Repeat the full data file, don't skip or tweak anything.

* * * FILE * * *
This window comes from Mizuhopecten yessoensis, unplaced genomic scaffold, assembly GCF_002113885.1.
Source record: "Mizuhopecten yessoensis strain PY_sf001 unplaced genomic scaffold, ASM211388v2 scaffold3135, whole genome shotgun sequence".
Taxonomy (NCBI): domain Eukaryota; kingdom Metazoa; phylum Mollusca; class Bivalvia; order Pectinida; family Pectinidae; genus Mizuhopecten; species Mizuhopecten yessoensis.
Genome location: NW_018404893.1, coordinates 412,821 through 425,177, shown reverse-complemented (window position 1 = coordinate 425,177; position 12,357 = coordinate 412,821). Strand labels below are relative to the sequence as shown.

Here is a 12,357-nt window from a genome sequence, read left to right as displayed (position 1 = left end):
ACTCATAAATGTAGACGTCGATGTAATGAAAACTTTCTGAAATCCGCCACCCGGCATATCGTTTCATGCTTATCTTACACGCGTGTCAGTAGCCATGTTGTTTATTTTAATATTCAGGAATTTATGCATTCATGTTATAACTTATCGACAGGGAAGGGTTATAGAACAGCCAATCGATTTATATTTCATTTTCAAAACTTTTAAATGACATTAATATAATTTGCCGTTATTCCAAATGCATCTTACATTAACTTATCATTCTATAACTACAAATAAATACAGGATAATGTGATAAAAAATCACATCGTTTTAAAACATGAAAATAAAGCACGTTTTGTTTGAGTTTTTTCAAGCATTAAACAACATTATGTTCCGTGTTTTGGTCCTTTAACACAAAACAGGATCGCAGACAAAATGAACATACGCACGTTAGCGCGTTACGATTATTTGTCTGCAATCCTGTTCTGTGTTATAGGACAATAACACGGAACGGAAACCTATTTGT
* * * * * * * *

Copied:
This window comes from Mizuhopecten yessoensis, unplaced genomic scaffold, assembly GCF_002113885.1.
Source record: "Mizuhopecten yessoensis strain PY_sf001 unplaced genomic scaffold, ASM211388v2 scaffold3135, whole genome shotgun sequence".
Taxonomy (NCBI): domain Eukaryota; kingdom Metazoa; phylum Mollusca; class Bivalvia; order Pectinida; family Pectinidae; genus Mizuhopecten; species Mizuhopecten yessoensis.
Genome location: NW_018404893.1, coordinates 412,821 through 425,177, shown reverse-complemented (window position 1 = coordinate 425,177; position 12,357 = coordinate 412,821). Strand labels below are relative to the sequence as shown.

Here is a 12,357-nt window from a genome sequence, read left to right as displayed (position 1 = left end):
ACTCATAAATGTAGACGTCGATGTAATGAAAACTTTCTGAAATCCGCCACCCGGCATATCGTTTCATGCTTATCTTACACGCGTGTCAGTAGCCATGTTGTTTATTTTAATATTCAGGAATTTATGCATTCATGTTATAACTTATCGACAGGGAAGGGTTATAGAACAGCCAATCGATTTATATTTCATTTTCAAAACTTTTAAATGACATTAATATAATTTGCCGTTATTCCAAATGCATCTTACATTAACTTATCATTCTATAACTACAAATAAATACAGGATAATGTGATAAAAAATCACATCGTTTTAAAACATGAAAATAAAGCACGTTTTGTTTGAGTTTTTTCAAGCATTAAACAACATTATGTTCCGTGTTTTGGTCCTTTAACACAAAACAGGATCGCAGACAAAATGAACATACGCACGTTAGCGCGTTACGATTATTTGTCTGCAATCCTGTTCTGTGTTATAGGACAATAACACGGAACGGAAACCTATTTGT